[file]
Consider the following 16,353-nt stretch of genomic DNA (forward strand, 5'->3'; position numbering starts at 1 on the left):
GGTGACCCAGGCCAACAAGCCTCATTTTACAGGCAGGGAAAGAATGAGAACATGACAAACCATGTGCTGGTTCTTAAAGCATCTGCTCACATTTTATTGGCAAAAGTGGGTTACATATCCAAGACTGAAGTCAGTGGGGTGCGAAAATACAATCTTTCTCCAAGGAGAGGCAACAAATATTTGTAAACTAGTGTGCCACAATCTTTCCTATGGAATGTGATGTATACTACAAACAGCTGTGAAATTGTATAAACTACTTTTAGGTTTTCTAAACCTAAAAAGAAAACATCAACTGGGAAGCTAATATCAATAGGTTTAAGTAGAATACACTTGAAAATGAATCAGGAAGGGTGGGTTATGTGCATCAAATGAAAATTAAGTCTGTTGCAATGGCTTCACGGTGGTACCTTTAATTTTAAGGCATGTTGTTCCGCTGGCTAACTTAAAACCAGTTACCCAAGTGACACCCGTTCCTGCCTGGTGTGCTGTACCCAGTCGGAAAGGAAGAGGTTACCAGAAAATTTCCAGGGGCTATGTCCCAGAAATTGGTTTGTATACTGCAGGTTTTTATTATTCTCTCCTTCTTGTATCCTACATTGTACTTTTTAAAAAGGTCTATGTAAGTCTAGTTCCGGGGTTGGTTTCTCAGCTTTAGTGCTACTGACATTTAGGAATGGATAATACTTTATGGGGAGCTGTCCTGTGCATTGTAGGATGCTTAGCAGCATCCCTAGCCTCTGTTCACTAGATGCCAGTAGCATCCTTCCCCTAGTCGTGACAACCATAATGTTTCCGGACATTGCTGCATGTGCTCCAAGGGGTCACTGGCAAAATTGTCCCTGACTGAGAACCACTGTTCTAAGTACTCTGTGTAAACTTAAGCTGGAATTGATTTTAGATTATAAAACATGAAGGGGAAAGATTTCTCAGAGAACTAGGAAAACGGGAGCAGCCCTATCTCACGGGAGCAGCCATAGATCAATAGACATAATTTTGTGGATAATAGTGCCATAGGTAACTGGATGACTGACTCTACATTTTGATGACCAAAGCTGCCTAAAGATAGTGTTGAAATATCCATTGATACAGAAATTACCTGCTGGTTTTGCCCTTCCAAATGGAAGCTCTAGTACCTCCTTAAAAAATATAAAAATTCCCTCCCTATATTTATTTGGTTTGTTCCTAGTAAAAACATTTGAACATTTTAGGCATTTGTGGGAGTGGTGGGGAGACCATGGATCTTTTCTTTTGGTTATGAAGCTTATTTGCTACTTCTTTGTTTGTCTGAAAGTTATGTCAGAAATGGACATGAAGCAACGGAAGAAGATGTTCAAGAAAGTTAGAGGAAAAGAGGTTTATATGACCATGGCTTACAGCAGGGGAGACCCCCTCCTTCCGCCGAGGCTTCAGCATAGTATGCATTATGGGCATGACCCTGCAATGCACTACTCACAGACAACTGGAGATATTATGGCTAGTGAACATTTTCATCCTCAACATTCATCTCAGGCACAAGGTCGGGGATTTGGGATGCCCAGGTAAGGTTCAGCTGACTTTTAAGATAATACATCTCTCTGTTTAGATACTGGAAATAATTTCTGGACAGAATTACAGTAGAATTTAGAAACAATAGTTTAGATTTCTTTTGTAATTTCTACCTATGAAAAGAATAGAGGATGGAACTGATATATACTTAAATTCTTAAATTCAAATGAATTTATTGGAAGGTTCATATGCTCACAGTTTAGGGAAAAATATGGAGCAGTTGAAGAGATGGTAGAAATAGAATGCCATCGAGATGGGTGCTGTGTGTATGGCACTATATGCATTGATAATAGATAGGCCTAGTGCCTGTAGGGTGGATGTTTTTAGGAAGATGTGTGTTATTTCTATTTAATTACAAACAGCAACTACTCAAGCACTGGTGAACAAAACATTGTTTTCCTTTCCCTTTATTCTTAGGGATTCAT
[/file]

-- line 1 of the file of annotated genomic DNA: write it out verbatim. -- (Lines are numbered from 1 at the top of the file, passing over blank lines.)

Consider the following 16,353-nt stretch of genomic DNA (forward strand, 5'->3'; position numbering starts at 1 on the left):